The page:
Securing employment for ex-offenders, locally
An estimated 25 % of all Californian's have a criminal record, many landing in San Francisco, where rate of unemployment among ex-offenders is disproportionately high. Even though San Francisco, and other cities, including Berkeley and Oakland, have "Banned-the-box,
" meaning employers can no longer inquire at the application phase about past criminal convictions, barriers still exist for this particular population. For instance, many employers still conduct background checks
, often using commercial background check companies that may be inaccurate. They can then determine what convictions they feel are relevant to the position. Another deterrent for businesses is the fact that insurance companies charge more to businesses that employ ex-offenders and forego conducting background checks.
In an attempt to minimize these barriers, San Francisco Supervisor and Sheriff Elect, Ross Mirkarimi, proposed local legislation to provide an incentive in the form of a tax credit to local business owners for hiring ex-offenders. Tuesday, Dec. 6, the San Francisco Board of Supervisors
voted down the measure 5 to 6. "The question is what to do with a large population. . . The unemployment rate is 50% or higher among ex-offenders and the fact is that we spend about $47,500 per year/per inmate in county jail," Mirkarimi explained in his defense of the proposition.
While ultimately this piece of legislation failed, the reasons for opposition varied. Some supervisors feared this could trigger a "slippery slope" in terms of where to draw the line for other marginalized populations in need of employment. Others strongly agreed San Francisco needs to address the growing population of jobless ex-offenders but do not feel this is the most effective or most promising tactic. The tax-incentive idea was modeled from similar laws in Philadelphia, PA, Baltimore, MD and other states; however, because these projects are pilots, substantial evidence on their effectiveness has not yet been conducted. Alternative pieces of legislation have not yet been proposed.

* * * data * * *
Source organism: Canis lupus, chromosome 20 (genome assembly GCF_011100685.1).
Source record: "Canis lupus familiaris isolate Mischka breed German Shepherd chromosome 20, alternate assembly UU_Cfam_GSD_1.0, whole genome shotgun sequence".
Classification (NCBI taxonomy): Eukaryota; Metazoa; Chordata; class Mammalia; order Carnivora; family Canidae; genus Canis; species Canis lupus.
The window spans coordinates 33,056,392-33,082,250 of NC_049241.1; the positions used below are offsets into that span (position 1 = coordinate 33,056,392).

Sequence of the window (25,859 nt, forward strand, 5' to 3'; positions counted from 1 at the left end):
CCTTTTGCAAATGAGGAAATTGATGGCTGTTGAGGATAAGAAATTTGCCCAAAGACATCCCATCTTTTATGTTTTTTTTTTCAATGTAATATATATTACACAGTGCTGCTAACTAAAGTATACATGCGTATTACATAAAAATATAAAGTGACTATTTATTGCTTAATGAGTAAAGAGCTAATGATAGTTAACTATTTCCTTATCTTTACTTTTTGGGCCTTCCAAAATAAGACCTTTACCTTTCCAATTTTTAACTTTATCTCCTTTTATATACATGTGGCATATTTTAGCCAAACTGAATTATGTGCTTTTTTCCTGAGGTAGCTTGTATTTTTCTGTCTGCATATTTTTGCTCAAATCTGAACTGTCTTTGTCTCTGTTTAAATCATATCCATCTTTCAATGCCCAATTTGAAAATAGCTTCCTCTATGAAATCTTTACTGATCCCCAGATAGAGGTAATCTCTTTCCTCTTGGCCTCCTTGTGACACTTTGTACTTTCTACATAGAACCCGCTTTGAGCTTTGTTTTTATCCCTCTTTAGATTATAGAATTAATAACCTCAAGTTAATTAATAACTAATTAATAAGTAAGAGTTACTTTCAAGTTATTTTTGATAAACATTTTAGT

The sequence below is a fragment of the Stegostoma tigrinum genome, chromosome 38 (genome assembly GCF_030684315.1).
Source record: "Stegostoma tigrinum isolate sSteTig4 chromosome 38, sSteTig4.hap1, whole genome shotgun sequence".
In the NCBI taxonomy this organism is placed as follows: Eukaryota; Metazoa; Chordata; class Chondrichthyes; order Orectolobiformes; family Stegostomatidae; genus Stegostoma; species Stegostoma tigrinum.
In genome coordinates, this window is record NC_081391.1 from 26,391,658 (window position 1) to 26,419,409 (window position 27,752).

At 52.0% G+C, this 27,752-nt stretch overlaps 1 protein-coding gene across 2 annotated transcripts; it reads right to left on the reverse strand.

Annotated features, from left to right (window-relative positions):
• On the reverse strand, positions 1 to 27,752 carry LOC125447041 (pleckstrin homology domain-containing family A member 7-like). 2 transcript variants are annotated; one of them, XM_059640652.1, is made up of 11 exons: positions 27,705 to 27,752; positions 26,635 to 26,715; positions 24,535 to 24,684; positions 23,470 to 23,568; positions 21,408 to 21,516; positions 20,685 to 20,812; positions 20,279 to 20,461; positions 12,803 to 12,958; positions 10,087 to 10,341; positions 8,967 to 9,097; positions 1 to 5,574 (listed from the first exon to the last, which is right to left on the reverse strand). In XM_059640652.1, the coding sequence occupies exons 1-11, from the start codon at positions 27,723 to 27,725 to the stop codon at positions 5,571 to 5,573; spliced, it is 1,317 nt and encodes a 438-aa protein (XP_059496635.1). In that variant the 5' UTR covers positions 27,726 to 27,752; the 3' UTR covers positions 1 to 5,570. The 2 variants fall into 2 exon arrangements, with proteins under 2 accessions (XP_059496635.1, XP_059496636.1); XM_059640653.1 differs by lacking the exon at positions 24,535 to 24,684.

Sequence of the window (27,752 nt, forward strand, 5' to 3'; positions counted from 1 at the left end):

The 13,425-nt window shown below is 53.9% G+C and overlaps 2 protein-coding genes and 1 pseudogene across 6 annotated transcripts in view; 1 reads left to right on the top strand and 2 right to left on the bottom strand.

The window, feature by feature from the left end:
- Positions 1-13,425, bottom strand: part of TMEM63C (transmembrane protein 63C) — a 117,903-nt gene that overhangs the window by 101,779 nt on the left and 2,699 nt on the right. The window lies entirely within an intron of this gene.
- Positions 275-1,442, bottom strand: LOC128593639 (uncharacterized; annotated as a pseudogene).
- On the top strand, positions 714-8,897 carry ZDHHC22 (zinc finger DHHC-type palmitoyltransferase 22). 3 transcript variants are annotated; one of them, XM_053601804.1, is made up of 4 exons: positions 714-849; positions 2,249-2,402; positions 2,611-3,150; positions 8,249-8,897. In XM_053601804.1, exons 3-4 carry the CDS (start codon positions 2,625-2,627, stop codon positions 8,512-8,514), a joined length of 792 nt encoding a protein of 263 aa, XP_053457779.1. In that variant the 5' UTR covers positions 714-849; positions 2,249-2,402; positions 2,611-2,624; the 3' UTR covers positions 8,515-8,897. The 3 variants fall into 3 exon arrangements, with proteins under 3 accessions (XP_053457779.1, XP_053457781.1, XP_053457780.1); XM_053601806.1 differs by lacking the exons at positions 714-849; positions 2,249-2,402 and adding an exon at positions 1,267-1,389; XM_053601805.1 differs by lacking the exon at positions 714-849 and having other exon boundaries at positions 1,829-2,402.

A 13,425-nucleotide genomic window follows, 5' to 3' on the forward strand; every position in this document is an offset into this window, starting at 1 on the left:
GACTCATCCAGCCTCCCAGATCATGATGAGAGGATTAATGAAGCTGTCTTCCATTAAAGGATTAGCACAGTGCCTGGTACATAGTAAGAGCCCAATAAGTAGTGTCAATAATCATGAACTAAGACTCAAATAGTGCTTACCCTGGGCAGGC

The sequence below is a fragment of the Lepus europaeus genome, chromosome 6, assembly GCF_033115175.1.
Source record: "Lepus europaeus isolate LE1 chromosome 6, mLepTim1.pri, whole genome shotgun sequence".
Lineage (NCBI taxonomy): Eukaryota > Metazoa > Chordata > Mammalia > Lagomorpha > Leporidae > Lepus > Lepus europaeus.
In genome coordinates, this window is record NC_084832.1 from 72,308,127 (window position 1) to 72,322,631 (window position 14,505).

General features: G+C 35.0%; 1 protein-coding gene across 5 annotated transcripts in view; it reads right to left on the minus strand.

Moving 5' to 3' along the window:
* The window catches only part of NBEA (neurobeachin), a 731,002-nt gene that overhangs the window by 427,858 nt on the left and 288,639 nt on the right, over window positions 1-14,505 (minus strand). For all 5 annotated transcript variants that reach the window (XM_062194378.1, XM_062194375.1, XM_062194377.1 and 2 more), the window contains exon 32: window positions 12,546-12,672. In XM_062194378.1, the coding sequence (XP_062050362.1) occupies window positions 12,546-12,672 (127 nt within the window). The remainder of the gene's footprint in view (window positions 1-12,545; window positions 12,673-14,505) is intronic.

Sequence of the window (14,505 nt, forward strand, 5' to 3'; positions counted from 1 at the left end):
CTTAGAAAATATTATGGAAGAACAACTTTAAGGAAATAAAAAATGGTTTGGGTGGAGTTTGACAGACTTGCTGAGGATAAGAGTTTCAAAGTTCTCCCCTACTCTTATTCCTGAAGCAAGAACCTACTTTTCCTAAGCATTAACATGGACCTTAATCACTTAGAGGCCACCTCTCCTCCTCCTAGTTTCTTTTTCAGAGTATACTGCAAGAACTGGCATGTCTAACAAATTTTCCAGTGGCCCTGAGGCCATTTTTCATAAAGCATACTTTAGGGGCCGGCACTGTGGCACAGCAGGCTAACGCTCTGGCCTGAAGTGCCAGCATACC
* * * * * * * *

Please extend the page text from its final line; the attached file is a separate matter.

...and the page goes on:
This led me to ponder, what would be the best approach to this issue that desperately needs to be addressed? It appears to me that city ordinances cannot be the only route towards securing more jobs for ex-offenders because legislation alone does not combat the stigma still associated with this population. I am reminded of the incredible work EPOCA
(Ex-prisoners Organizing for Community Advancement), conducted to encourage fair-hiring practices, an organization I was formally involved with in Worcester, MA.
First, EPOCA organized within the community. Reaching out to as many local businesses as possible, EPOCA educated them on the benefits of hiring ex-offenders. Seeing the "faces" behind the records made clear to employers that many individuals re-entering society are more than ready and willing to work hard. Businesses then voluntarily signed an agreement (no tax incentive needed) indicating they would not discriminate against applicants based on their records. Laying this ground-work first, along with a state-wide coalition, is what led to the support and success of the eventual city and state-wide "ban-the-box" ordinance, as well as large-scale criminal record sealing reform.
As CJCJ's Executive Director, Dan Macallair stated at the Nov. 30th hearing for the above San Francisco proposal, "the most important piece of ensuring someone's reintegration back into society is employment." Multiple studies
have demonstrated this, "showing that ex-offender employment reduces recidivism by as much as 50 percent." In this case however, research is not enough to abolish a deep stigma. Echoing Mirkarimi's statement on Tuesday while addressing the SF Re-entry council, a better public relations effort is crucial because "we are representing a population that is not well-received."
See this link
for legislative update of nation-wide reforms.
Posted in Blog, Social Justice
Contribute to CJCJ
Make a difference to youth and adults trying to get their lives back on track.
Explore how California’s 58 counties send their residents to correctional institutions with interactive maps, charts, and downloadable data.